Clergy at the Parish Churches

London, as with all of England, was divided up into geographical areas called parishes. Everyone who lived within the boundary of a particular parish was required by law to attend services at the church within that parish’s boundary.  Parishes often took the name of their parish churches.

For people who lived within Paul’s Churchyard, their obligation to attend church services at their parish church was not met by their attending services within the Cathedral, since a cathedral does not have, by definition, a specific congregation.

The part of London where St Paul’s Cathedral was located included two parishes, St Gregory’s by St Paul’s and St Faith’s under St Paul’s. People who lived around the south, west, and east sides of St Paul’s Cathedral as well as people who lived south of the Churchyard (see space in yellow on the map above) attended St Gregory’s Parish Church, which was, literally, by St Paul’s, located adjacent to the Cathedral’s West Front, on the south side, also facing west.

St Gregory’s had special connections with the College of Minor Canons. Members of the College of Minor Canons often served as rectors of the congregation at St Gregory’s.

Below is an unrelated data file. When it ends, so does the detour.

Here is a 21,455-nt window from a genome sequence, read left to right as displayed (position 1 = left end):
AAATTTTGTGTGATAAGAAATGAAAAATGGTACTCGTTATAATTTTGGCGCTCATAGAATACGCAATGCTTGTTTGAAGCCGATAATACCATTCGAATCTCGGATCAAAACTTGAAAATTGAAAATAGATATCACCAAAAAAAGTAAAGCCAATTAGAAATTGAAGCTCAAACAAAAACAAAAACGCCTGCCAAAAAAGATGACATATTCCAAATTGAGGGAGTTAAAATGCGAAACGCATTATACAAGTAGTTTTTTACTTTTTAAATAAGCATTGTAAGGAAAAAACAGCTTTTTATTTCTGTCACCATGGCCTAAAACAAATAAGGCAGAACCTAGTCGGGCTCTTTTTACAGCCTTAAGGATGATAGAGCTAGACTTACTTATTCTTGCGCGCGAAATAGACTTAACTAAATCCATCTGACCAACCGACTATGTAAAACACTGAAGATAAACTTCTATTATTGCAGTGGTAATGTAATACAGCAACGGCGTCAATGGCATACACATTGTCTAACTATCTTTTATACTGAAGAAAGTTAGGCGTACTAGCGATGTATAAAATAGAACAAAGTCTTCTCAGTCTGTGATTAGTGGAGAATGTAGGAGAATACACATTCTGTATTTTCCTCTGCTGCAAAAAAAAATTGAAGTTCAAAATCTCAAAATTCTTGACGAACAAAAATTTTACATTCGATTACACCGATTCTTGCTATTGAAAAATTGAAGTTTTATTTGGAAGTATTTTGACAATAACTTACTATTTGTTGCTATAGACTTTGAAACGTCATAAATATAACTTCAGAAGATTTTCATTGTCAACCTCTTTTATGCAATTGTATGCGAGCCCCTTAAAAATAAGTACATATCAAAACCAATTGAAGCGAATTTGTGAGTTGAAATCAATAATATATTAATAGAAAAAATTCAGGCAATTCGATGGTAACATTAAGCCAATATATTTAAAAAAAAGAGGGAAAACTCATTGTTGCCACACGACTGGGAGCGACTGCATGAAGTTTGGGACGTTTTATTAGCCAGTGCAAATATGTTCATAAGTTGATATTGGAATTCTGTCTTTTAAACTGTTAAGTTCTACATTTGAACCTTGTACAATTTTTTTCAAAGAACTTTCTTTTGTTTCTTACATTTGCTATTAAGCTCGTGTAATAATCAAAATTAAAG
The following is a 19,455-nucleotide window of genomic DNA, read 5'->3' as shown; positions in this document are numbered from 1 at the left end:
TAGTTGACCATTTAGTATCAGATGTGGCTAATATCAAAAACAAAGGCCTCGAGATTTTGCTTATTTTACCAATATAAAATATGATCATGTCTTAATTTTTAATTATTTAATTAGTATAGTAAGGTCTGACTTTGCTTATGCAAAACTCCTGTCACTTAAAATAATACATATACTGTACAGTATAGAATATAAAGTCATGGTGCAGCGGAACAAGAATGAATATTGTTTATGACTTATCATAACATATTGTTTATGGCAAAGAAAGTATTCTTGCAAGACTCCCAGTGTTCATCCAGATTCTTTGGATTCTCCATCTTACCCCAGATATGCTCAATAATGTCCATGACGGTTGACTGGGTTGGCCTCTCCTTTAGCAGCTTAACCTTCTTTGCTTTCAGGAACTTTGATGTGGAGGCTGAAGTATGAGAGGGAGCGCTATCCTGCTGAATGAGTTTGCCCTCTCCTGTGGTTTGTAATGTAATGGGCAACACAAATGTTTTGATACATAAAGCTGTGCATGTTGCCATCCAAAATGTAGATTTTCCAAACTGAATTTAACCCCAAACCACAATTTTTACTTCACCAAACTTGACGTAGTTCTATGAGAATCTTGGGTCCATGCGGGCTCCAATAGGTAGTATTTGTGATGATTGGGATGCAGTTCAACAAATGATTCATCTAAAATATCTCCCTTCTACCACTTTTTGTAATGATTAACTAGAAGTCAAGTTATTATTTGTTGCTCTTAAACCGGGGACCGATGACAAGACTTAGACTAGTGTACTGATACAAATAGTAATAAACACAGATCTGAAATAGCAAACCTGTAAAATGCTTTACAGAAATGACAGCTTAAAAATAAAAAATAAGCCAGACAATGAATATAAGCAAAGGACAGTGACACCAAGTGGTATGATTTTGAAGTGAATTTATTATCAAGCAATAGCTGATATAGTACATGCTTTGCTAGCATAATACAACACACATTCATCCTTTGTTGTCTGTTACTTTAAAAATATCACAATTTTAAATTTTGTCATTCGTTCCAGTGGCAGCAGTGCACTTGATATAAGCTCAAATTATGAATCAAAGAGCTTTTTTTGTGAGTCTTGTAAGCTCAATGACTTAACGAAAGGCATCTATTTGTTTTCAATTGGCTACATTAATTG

The Parishes around Paul’s Churchyard. Image courtesy Wikimedia Commons.

The Parish Church of St Gregory by St Paul’s. From the Visual Model, rendered by Austin Corriher

St Faith’s Parish Church was, literally, under St Paul’s, meeting for worship in the Cathedral’s crypt underneath the Choir of the Cathedral.

People who lived in the northeast side of Paul’s Churchyard, especially in the buildings that housed the bookshops, along with people who lived north and northwest of the Churchyard boundary (see space in orange on the map above) were members of St Faith’s Parish and attended church services in the crypt of the Cathedral.

Rectors of St Gregory’s Parish Church during Donne’s tenure as Dean included Simon Stubbs (until 1622), then Thomas Jennings (until the end of Donne’s tenure)

Rectors of St Faith’s Parish Church during Donne’s tenure included Martin Day (until 1624), William Woodford (until 1625), Finannal Smith (until 1625), John Lesley (until 1628), and Jonathan Brown (throughout the rest of Donne’s tenure). Brown was also a Prebend of Westminster Abbey.

The images below show Wenseslas Hollar’s engraving and a floor plan of St Faith’s Parish Church underneath the Choir of St Paul’s Cathedral.